Brian


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David Ward
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   Posted 10/11/2014 3:26 PM (GMT -5)    Quote This PostAlert An Admin About This Post.
Motet said...
I'm not sure "Urtext" extends to where the system breaks are, David.
I wasn't referring to the system breaks, but rather to which notes were on which stave within the system. The Peters edition is strikingly different from the Henle in this respect, although both claim to be Urtext. As it happens, they both appear to have the same system breaks (unlike the Dover reprint).


David Ward
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Motet
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   Posted 10/11/2014 4:32 PM (GMT -5)    Quote This PostAlert An Admin About This Post.
Ah, sorry I misunderstood you. But I don't know that Urtext extends to distribution of notes between the staves, either. I'm not a pianist, but isn't it the case that left/right hand and top/bottom staff can't always be followed? With something like late Beethoven I'm guessing that inner voices must at least in part left up to the discretion of the player. But I suspect the differences between the two editions is more the engraver's call, and doesn't have anything to do with Urtext. But if it does, the notes in the edition would probably mention it.


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soundartist
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   Posted 10/11/2014 10:52 PM (GMT -5)    Quote This PostAlert An Admin About This Post.
Agreeing with Wiggy and Motet.
The article is very interesting where the pianist suggests a more intimate connection with a handwritten score. The article goes much too far, though—to an absurd degree—when referring to the different Waldstein printings where the writer asks to "consider how these breaks might alter the perception of the piece and its performance. " Where system breaks occur, or how many bars there are in a staff is totally irrelevant to how a piece is interpreted and performed—unless I'm misunderstanding the article. In his Dover and Henle examples, bottom-line is that the information is exactly identical—notes, dynamics, articulations. A score should be printed clearly, regardless of the means—common sense.

Unrelated, but regarding "Urtext": I performed Beethoven's op. 109 on tour a few years ago. In one concert series, a musicologist was hired to write the program notes and he gave a pre-concert lecture (his doctoral thesis was about the history of Urtext editions). I knew that Urtext was a highly deceptive term, but didn't realize to what degree until reading his notes. Bottomline—if a composer's markings are failed to be exactly reproduced, or if little information exists about what the composer's intentions were (in documents other than the score), a publisher cannot rightfully claim the given piece as "Urtext". Goldenweiser protested this state of affairs and produced his own edition of the Beethoven sonatas where he's very careful and ethical to examine every sonata in detail in terms of in fact how much or how little documentation exists about Beethoven's intentions. The other side of this coin is that Urtext may also refer to a printing of an edition that exactly reflects the best-known manuscript or first-edition print on an "as is" basis, regardless of what the history behind the source is—so that if manuscript's history is ambiguous, edition is still Urtext because it faithfully reproduces whichever document remains. This is a totally legitimate designation for Urtext, but most people instead have been seduced by the authoritarian "dogma" of the first definition—a "blind trust" in a publisher's claim of authenticity, and publishers have capitalized on this.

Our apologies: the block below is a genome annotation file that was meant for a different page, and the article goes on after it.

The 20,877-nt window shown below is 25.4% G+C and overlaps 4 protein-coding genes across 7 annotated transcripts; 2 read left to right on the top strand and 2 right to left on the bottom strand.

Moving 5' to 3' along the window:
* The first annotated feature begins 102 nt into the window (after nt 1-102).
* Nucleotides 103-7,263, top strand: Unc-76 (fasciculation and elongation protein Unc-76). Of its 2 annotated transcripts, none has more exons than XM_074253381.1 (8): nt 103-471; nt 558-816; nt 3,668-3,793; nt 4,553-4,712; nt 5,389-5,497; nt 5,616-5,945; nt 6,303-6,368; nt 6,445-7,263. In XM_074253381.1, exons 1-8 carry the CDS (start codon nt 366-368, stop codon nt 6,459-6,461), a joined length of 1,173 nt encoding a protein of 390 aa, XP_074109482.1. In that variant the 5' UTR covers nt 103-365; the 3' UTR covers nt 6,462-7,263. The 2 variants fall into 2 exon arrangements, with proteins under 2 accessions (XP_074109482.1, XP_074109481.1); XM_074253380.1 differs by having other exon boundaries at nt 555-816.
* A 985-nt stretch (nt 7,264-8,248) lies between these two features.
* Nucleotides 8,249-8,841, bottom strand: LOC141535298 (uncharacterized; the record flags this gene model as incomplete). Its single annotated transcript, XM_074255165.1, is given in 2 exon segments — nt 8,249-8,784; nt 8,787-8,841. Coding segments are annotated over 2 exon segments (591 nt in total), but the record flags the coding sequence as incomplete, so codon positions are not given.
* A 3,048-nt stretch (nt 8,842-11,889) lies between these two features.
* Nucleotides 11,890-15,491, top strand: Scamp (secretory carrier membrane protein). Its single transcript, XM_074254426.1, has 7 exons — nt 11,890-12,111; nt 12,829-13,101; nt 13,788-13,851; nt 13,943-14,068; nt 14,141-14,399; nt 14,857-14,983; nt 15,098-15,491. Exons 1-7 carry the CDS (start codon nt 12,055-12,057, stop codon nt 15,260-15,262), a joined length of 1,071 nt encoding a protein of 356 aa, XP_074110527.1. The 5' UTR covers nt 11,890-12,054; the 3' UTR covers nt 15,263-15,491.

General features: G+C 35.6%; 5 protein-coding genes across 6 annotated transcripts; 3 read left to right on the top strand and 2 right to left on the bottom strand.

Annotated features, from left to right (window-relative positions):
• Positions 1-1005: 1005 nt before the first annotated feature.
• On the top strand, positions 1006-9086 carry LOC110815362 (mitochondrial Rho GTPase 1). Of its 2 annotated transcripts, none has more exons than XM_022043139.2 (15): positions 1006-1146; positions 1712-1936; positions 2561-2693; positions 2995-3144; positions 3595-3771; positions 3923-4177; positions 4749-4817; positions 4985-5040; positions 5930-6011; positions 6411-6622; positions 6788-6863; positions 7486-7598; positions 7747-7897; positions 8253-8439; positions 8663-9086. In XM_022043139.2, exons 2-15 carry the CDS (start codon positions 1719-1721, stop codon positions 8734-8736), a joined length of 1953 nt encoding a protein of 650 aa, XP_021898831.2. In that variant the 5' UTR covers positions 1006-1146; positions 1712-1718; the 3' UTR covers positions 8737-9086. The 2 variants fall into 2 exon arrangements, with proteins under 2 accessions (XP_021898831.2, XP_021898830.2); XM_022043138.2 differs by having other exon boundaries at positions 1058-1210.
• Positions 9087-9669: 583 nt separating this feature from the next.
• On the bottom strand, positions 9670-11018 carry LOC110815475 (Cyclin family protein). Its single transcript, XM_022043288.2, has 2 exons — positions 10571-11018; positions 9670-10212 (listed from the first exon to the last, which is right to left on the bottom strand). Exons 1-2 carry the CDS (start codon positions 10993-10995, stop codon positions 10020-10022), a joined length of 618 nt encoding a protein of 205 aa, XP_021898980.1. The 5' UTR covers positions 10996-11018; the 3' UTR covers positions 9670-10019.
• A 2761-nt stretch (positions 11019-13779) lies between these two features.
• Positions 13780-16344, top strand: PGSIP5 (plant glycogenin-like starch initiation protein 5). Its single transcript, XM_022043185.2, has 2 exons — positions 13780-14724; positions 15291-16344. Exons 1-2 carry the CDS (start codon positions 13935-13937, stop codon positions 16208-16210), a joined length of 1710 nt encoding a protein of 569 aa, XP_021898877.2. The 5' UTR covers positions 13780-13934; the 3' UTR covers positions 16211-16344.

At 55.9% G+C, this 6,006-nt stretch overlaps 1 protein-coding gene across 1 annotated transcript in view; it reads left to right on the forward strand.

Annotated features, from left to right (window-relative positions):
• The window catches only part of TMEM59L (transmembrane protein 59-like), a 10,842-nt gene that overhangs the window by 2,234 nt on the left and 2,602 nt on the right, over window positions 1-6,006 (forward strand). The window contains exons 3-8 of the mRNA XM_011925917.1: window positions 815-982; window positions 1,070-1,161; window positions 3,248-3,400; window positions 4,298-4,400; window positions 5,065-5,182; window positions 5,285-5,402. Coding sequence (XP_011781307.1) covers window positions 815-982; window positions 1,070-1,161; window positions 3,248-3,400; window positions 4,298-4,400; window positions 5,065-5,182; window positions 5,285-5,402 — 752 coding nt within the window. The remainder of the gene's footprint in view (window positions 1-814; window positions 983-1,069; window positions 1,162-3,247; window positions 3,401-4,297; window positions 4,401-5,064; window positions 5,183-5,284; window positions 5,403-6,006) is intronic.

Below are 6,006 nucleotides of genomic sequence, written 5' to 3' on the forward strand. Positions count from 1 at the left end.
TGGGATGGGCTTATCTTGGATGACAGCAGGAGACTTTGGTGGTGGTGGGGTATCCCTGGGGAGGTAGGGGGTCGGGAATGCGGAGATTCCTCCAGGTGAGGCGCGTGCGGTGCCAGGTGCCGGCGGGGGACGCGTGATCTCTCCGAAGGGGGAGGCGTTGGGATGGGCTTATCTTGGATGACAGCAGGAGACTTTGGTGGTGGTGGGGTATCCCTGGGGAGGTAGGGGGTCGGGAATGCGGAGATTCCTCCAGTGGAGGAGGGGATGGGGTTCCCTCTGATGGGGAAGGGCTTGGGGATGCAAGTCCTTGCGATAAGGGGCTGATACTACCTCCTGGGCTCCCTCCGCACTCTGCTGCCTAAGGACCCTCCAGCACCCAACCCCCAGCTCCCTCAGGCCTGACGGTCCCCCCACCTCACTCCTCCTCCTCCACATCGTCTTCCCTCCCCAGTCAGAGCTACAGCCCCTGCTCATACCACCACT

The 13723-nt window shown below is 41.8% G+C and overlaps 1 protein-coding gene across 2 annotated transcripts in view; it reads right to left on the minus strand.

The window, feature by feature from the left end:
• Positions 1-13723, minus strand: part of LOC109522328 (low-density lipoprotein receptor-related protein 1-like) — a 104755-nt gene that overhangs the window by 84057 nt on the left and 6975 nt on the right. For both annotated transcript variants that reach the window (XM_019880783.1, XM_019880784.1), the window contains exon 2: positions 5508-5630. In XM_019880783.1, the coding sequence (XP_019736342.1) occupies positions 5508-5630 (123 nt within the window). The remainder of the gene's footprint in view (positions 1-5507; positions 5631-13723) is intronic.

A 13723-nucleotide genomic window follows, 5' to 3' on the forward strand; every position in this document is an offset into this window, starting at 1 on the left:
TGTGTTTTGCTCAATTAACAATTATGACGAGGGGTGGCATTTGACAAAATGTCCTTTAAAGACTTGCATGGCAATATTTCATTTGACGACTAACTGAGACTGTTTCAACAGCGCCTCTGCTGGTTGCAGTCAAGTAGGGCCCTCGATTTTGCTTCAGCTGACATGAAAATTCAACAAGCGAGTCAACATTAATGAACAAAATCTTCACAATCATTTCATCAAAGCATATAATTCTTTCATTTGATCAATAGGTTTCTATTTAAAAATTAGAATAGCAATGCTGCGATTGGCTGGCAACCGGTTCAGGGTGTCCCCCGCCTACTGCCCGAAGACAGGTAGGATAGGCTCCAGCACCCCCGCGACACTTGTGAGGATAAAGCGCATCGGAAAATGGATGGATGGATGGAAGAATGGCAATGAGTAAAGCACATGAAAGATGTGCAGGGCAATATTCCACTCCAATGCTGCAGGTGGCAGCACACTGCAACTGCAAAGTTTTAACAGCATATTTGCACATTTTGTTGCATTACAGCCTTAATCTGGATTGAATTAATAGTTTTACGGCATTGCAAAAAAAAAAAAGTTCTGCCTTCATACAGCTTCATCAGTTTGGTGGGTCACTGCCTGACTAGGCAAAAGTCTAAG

The musicologist presented a document where Beethoven found many errors in the first printed edition of op109, but these corrections were never communicated to the publisher. The piece has since continued to be published, unaltered from its original printing—and yet, Henle, Barenreiter and others claim it as an Urtext edition. Practically all of Henle's editions of Bach's keyboard works are claimed as Urtext—a huge error, considering how little is known about many of those manuscripts. Big difference between faithful scholarship and dogma.
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BobRock
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   Posted 10/11/2014 10:58 PM (GMT -5)    Quote This PostAlert An Admin About This Post.
Regarding Beethoven: do we have someone on the forum, able to tell from which edition Waldstein sonata is played - just by listening to the recording?